Say we have a hinged rod resting horizontally. If we apply a force at the unhinged end of the rod there will be a tangential acceleration of the end point of the rod.

Now, does this point also already have a centripetal acceleration? The point isn't moving in a circle at this instant but it will be moving in a circle the instant after.

Note I say "at this instant" in the calculus sense of the word.

Why/ why not? How to approach such questions?

  • $\begingroup$ Before this question can be answered you will have to explain how you would go from "no force" to "a (finite) force" instantaneously. If you can do this then you can answer your own question. $\endgroup$ – Farcher Dec 17 '18 at 12:13
  • $\begingroup$ I guess what you're saying is that anything "instantaneously" isn't possible? But how can the situation be the same for a point that is already moving in a circle and a point that is resting? $\endgroup$ – delivosa Dec 17 '18 at 12:17
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    $\begingroup$ If you use a mathematical model you can apply a force instantaneously and then the rod has an acceleration but zero velocity at the instant that you apply the force. $\endgroup$ – Farcher Dec 17 '18 at 12:41

How could it not move in a circle. You have a rigid constraint that mandates that the only motion any point on the rod can make is circular motion. As soon as the velocity is non-zero the centripetal acceleration will be non-zero. If it starts at rest then at the instant ac = 0. Once omega is non-zero ac is non-zero.

  • $\begingroup$ But at the instant that the force applies it isn't moving in a circle, it is at rest. $\endgroup$ – delivosa Dec 17 '18 at 12:05
  • $\begingroup$ How can the situation of a resting point and a point that is already moving in a circle be the same? $\endgroup$ – delivosa Dec 17 '18 at 12:13
  • $\begingroup$ You seem to be creating a scenario where something moves and dosen't move at the same time. See the other answer provided by melp. At the instant you apply a force you create an instantaneous rate of change for v, a change of state. Motion is continuous and you cannot separate the "instant" from neighboring instants. $\endgroup$ – ggcg Dec 17 '18 at 12:34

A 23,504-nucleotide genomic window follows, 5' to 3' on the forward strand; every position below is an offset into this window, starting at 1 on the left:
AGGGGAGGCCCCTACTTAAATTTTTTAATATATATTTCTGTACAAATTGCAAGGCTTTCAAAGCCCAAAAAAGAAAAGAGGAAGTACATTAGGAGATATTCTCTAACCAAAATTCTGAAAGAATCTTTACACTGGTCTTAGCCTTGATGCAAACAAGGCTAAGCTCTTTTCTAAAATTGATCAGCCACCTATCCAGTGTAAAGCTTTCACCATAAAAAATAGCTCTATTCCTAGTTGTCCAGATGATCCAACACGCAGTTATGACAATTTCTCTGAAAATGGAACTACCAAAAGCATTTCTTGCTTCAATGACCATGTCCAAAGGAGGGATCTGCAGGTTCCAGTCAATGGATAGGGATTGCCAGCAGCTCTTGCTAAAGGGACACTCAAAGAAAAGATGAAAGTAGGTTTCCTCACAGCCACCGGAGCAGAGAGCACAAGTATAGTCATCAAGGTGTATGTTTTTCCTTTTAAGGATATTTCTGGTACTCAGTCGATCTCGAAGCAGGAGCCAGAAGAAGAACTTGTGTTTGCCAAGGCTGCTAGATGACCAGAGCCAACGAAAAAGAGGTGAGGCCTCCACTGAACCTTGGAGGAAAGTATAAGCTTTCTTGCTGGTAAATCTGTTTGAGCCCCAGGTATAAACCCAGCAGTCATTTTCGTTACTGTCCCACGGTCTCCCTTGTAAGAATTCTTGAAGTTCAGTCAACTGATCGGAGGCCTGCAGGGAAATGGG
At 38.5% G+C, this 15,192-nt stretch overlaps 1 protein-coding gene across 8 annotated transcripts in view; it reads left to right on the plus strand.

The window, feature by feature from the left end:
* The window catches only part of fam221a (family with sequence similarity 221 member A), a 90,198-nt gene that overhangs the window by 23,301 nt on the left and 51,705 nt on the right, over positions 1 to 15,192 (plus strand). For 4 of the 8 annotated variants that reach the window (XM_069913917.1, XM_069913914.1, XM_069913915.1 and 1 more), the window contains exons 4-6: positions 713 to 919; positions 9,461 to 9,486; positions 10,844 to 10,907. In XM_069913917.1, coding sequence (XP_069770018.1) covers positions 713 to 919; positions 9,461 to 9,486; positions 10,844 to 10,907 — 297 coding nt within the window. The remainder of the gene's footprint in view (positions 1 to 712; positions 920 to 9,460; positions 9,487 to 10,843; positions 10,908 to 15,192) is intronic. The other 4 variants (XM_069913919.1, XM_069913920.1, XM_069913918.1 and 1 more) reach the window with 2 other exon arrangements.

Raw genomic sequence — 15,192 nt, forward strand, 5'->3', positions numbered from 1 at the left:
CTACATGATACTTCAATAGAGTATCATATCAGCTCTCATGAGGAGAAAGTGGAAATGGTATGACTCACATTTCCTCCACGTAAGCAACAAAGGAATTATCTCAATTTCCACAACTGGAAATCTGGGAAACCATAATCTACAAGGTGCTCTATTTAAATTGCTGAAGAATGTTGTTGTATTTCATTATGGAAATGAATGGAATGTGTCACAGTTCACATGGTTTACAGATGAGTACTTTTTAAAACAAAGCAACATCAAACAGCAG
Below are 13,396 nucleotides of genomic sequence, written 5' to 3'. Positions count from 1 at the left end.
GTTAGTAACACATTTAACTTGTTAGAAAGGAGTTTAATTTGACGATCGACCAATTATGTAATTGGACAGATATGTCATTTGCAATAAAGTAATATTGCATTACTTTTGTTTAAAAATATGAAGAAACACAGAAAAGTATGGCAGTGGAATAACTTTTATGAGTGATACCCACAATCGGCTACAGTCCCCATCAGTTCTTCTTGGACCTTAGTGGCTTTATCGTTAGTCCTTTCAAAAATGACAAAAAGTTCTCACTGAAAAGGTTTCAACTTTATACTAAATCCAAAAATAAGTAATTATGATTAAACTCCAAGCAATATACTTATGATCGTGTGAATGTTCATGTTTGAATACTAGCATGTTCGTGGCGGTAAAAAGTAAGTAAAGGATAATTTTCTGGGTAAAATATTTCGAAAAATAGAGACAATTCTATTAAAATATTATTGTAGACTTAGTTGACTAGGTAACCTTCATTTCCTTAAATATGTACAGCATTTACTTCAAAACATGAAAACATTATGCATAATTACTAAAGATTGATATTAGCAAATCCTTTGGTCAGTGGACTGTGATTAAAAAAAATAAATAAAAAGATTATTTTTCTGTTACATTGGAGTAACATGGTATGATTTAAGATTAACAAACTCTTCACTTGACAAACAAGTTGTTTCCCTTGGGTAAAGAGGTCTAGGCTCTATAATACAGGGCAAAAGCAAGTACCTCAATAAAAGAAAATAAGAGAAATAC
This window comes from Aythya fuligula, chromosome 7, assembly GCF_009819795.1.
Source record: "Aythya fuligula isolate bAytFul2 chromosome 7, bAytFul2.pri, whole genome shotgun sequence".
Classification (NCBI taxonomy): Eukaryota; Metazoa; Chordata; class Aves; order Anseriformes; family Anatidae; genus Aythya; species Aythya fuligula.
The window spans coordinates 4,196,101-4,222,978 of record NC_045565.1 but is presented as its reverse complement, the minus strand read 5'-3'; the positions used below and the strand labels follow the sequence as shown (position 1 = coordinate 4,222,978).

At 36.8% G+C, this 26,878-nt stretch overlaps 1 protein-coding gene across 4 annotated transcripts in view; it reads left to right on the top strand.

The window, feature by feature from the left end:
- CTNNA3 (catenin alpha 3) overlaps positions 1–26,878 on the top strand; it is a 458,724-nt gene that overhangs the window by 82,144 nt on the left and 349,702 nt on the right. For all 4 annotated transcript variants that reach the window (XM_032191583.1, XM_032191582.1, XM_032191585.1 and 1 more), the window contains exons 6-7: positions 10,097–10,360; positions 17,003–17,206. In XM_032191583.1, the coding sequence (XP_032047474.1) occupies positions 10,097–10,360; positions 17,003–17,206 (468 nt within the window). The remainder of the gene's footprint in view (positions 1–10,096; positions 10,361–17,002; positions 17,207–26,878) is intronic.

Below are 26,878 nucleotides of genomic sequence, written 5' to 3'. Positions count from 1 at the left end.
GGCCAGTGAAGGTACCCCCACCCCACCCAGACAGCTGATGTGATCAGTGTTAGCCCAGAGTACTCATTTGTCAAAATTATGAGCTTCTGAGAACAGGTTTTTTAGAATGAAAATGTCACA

• $\begingroup$ At the instant omega = 0, centripetal acc = 0. From my point of view the constraint of the hinge makes it all together illegal to not move in a circle (once motion is set up). $\endgroup$ – ggcg Dec 17 '18 at 12:35

From the instant the force is applied , we should use two formulas to help us understand what physics is at play. So we want to know how force is related to acceleration, and specifically centripital acceleration. Luckily , physics is described by mathematics , which have very specific, and strict rules, and definitions.

Let’s understand general force first, Force = massxacceleration re-arranging , acceleration = Force / mass Providing force , is non zero, we will have acceleration (tangential) over time , so let’s break down the centripital formula in the same way,

Centripetal acceleration is the rate of change of tangential velocity.

Then if we are now looking at “a change” in the tangential velocity vector , at time = 0 , there is no change , as we need two points in time to find a difference.

velocity is distance over time = d/ t

so we need Fc = mac = m v^2/ r = m*angularFrequency^2*r

Hence , the question you need to ask is,

Has the tangential velocity changed over time ? Has the direction of travel changed?

When we consider calculus , and taking a derivative , what we are doing is finding the instantaneous rate of change. So providing you have non-zero figures , you will have non-zero centrifugal acceleration.

Hopes this helps you get started thinking about how to approach your problem



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